Lions deaths are being reported from the area. If it is occurring due to outbreak of a disease, there will be no experienced senior official who can take immediate action
Manish Vaidya, environmentalist

When lions began falling victim to CDV, nobody knew anything about it initially. The drugs had to be imported from US. No follow-up or research has been carried out since
Rajan Joshi, wildlife enthusiast

2 Journalists, 4 Others Held for 'Causing Discomfort' to Lions in Gir Forest

They were tracking and chasing a pride of lions in the Gir (west) division, shining torchlights into their faces and recording videos, in the process severely inconveniencing the big cats, officials said.

Updated:August 25, 2019, 6:18 PM IST
Junagadh: Two local journalists and four others were arrested for unauthorised entry into a prohibited area of Gir Wildlife Sanctuary in Gujarat's Junagadh district and causing discomfort and annoyance to lions there, a forest department official said on Sunday.
They were tracking and chasing a pride of lions in the Gir (west) division, shining torchlights into their faces and recording videos, in the process severely inconveniencing the big cats, Dheeraj Mittal, Deputy Conservator of Forests, Gir (west) division, Junagadh, said.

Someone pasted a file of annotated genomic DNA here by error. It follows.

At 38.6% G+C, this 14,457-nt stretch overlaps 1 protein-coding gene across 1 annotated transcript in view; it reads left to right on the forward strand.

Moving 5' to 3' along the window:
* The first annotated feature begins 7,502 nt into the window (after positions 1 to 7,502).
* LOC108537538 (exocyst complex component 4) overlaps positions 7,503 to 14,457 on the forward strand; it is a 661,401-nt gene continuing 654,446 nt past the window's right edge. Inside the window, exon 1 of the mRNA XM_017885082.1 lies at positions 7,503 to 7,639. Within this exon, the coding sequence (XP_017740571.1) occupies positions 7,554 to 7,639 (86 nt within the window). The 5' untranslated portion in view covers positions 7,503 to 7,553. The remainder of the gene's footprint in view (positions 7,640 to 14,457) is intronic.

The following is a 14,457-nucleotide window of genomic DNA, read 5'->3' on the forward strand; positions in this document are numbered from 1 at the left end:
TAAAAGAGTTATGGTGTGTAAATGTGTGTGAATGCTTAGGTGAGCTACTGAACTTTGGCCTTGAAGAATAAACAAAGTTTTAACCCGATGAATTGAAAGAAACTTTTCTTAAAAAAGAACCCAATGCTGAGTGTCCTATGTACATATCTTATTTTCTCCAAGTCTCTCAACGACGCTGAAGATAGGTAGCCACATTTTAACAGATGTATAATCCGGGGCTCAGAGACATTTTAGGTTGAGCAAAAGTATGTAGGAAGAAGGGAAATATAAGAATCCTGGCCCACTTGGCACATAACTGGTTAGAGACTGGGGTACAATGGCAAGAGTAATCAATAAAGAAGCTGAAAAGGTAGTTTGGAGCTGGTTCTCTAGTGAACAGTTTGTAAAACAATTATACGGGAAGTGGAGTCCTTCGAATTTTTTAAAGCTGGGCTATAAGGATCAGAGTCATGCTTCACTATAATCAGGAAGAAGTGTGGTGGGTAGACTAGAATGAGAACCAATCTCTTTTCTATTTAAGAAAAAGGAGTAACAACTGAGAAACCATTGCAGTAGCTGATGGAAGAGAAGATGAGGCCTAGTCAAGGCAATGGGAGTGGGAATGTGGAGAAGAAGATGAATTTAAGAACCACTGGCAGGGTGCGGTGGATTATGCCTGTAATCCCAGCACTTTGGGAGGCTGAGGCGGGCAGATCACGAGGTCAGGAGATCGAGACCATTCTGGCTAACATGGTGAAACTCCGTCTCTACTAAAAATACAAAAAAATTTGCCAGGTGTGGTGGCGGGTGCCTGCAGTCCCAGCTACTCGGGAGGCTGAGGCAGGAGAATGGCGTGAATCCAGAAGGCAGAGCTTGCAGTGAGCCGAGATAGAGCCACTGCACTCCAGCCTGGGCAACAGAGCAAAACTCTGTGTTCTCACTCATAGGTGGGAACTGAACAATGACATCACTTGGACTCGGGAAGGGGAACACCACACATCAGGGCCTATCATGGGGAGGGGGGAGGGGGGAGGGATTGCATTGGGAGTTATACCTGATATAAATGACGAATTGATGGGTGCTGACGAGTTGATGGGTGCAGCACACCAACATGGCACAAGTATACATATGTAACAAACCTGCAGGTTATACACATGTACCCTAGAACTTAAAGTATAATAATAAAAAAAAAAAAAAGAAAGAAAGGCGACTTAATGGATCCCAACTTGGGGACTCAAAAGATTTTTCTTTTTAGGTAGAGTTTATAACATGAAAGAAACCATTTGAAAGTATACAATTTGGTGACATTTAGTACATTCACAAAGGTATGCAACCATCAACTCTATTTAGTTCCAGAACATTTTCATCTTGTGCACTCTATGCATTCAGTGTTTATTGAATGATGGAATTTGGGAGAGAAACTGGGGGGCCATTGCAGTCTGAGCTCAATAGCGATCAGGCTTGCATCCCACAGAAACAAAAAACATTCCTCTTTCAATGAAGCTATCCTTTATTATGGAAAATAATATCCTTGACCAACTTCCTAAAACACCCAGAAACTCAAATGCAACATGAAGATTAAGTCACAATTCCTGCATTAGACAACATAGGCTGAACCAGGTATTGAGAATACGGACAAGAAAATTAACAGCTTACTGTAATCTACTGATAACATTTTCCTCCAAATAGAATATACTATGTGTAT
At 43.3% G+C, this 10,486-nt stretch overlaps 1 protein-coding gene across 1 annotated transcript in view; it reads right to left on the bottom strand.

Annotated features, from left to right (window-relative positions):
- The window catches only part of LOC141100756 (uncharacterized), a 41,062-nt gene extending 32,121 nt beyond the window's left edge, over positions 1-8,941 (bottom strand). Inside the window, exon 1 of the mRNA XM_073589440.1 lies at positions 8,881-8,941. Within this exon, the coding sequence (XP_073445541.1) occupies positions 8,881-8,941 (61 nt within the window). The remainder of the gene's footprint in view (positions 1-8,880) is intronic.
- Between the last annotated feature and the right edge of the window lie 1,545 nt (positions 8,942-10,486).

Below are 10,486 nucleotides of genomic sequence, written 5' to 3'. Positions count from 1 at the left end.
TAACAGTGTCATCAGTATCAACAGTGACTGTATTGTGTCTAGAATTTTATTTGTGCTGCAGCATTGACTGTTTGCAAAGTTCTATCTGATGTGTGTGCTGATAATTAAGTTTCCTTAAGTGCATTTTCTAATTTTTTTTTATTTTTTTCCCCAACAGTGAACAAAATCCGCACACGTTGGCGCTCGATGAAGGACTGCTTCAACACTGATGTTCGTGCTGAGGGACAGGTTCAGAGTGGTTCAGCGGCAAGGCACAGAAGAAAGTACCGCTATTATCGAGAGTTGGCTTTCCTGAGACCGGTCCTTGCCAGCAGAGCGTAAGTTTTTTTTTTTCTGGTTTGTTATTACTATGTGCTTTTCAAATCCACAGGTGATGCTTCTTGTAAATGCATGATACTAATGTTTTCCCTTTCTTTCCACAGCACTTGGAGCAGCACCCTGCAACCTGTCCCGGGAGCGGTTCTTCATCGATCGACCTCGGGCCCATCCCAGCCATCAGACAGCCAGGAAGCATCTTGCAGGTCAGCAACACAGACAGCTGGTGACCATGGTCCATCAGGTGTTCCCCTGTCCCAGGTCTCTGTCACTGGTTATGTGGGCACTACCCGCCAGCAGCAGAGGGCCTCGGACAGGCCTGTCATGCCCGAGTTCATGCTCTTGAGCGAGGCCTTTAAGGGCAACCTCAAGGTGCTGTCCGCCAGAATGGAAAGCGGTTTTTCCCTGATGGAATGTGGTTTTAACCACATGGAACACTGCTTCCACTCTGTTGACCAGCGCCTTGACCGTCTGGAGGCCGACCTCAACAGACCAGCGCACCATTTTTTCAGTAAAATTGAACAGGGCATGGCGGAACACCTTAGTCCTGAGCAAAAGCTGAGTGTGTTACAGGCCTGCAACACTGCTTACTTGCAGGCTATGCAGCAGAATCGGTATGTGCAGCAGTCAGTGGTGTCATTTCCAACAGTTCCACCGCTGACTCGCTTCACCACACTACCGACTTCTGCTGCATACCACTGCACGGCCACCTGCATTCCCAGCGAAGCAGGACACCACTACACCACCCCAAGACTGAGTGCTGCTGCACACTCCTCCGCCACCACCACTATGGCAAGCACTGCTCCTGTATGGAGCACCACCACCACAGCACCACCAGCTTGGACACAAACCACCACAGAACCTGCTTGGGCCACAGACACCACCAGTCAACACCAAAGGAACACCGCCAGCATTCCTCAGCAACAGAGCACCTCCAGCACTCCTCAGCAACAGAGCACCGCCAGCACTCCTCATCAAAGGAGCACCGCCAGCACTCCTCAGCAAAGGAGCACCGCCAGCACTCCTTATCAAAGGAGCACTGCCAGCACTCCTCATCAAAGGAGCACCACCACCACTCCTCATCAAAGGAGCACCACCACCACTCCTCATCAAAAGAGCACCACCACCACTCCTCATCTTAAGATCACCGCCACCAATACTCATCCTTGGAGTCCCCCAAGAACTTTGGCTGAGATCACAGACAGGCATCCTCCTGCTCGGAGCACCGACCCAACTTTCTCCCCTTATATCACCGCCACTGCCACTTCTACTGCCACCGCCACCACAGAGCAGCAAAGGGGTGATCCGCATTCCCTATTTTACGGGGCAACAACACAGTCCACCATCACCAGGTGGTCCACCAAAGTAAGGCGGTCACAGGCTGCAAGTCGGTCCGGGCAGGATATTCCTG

"The incident happened on Friday night. They entered the prohibited area of the forest illegally. The six were arrested under Section 9 of the Wildlife (Protection) Act that prohibits hunting of lions and other wild animals categorised under schedules I, II, III, and IV of the Act," Mittal added.
They were produced in a court in Mendarda on Saturday, which granted bail to two accused, he said, adding that four other accused got themselves hospitalised.
The official identified the six as journalists Hiren Dhakan and Dharmesh Khachar, and Balakdas Devmurari, Natvar Bhuva, Nitin Raiyani and Daya Pola Dhinoya.

Nine-year-old lioness dies at rescue centre in Gujarat

Published: Aug 26, 2019, 22:12 IST | mid-day online correspondent